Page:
Every child needs access to quality summer-learning opportunities in order to avoid summer learning loss, and to be successful in school and in life. Summer learning loss is cumulative and disproportionately affects low-income students. Quality summer learning includes intentional academic programming, enrichment activities, literacy, physical activity, health and nutrition, and science, technology, engineering and math (STEM).
PTA Program in a Box: Summer Matters (Click to right to download)
The Summer Matters "program in a box" is a resource for PTA leaders and units to facilitate presentations and discussions in your community and school on the importance of summer learning. This easy to download file includes an array of pre-made and adaptable materials including a draft flyer, power point presentation with talking points, and a factsheet to help parents understand the importance of summer and take the next steps toward making summer a memorable and healthy time for all children in their community.
Watch this video to learn more about the importance of summer learning, particularly for disadvantaged children:
Key facts from the National Summer Learning Association:
- All young people experience learning losses when they do not engage in educational activities during the summer.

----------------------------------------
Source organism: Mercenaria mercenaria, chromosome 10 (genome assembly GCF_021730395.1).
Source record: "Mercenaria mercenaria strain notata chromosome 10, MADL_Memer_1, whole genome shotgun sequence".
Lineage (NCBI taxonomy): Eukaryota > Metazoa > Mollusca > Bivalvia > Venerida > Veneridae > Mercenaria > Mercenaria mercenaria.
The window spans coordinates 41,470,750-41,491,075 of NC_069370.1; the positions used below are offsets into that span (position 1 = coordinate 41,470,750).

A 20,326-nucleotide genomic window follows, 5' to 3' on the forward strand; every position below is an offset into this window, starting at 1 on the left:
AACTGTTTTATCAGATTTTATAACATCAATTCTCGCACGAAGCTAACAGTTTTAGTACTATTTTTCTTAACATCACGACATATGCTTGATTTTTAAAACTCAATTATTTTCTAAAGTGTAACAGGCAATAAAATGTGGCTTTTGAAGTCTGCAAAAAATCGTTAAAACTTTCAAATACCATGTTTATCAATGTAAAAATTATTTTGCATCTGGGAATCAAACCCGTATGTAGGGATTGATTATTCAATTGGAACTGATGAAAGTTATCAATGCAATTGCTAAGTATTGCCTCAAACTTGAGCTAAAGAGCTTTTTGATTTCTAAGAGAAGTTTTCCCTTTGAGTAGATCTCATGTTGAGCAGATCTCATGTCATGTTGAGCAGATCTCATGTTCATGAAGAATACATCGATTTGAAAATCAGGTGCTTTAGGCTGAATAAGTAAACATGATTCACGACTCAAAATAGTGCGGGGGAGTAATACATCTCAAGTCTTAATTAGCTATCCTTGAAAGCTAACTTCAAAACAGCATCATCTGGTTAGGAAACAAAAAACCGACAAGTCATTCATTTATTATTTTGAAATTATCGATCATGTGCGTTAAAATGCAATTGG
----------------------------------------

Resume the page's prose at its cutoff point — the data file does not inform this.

- More than half of the achievement gap between lower- and higher-income youth can be explained by unequal access to summer learning opportunities. As a result, low-income youth are less likely to graduate from high school or enter college
- Children lose more than academic knowledge over the summer. Most children—particularly children at high risk of obesity—gain weight more rapidly when they are out of school during summer break
- Parents consistently cite summer as the most difficult time to ensure that their children have productive things to do
A 1980 California State PTA convention resolution titled "Summer School" urges PTA to "seek and support legislation to offer, and separately fund, summer school for remediation, enrichment and reinforcement of the course of study for elementary and secondary students.
Or listen to the researchers talk about their study here:
Sources for additional information:
Partnership for Children and Youth website: www.summermatters2you.net
National Summer Learning Association: http://www.summerlearning.org/
Research briefs: http://www.summerlearning.org/?page=research_brief